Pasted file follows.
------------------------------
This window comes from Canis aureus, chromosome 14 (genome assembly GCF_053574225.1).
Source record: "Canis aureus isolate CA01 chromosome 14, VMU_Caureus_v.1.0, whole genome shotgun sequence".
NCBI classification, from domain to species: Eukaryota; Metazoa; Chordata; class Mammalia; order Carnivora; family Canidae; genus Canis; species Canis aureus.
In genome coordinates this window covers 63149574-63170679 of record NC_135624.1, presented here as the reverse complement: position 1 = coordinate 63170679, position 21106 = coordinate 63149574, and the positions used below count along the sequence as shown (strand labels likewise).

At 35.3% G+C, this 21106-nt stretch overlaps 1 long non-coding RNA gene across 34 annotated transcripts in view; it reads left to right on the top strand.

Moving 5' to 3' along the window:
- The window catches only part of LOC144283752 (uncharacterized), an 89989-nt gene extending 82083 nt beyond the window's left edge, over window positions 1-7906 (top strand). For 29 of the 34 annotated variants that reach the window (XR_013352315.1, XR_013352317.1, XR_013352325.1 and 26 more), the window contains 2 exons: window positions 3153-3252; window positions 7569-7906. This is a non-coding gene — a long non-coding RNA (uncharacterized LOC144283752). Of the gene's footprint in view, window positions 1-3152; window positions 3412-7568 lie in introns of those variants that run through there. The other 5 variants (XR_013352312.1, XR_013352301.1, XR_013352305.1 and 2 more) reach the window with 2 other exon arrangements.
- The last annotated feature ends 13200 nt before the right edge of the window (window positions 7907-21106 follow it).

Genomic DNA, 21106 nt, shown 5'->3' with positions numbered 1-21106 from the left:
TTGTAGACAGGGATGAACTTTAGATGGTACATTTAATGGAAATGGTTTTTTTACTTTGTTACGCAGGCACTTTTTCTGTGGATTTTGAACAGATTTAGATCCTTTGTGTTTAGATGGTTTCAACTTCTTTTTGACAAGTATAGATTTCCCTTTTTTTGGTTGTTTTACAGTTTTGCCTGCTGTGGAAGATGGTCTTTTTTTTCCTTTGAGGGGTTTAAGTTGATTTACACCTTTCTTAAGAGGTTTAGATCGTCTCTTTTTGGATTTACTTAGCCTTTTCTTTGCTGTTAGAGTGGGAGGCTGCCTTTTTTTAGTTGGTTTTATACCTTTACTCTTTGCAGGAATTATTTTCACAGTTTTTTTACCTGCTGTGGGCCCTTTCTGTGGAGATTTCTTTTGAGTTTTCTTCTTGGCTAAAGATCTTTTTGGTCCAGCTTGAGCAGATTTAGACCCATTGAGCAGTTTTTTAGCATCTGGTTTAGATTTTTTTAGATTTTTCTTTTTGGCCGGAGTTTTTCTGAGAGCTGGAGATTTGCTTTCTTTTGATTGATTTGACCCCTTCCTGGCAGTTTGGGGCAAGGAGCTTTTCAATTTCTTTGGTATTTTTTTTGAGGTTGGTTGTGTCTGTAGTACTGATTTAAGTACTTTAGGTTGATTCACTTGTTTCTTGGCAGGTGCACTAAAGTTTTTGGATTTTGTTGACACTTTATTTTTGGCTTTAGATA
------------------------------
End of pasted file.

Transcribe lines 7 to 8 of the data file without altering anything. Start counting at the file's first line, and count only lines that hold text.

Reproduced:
- The window catches only part of LOC144283752 (uncharacterized), an 89989-nt gene extending 82083 nt beyond the window's left edge, over window positions 1-7906 (top strand). For 29 of the 34 annotated variants that reach the window (XR_013352315.1, XR_013352317.1, XR_013352325.1 and 26 more), the window contains 2 exons: window positions 3153-3252; window positions 7569-7906. This is a non-coding gene — a long non-coding RNA (uncharacterized LOC144283752). Of the gene's footprint in view, window positions 1-3152; window positions 3412-7568 lie in introns of those variants that run through there. The other 5 variants (XR_013352312.1, XR_013352301.1, XR_013352305.1 and 2 more) reach the window with 2 other exon arrangements.
- The last annotated feature ends 13200 nt before the right edge of the window (window positions 7907-21106 follow it).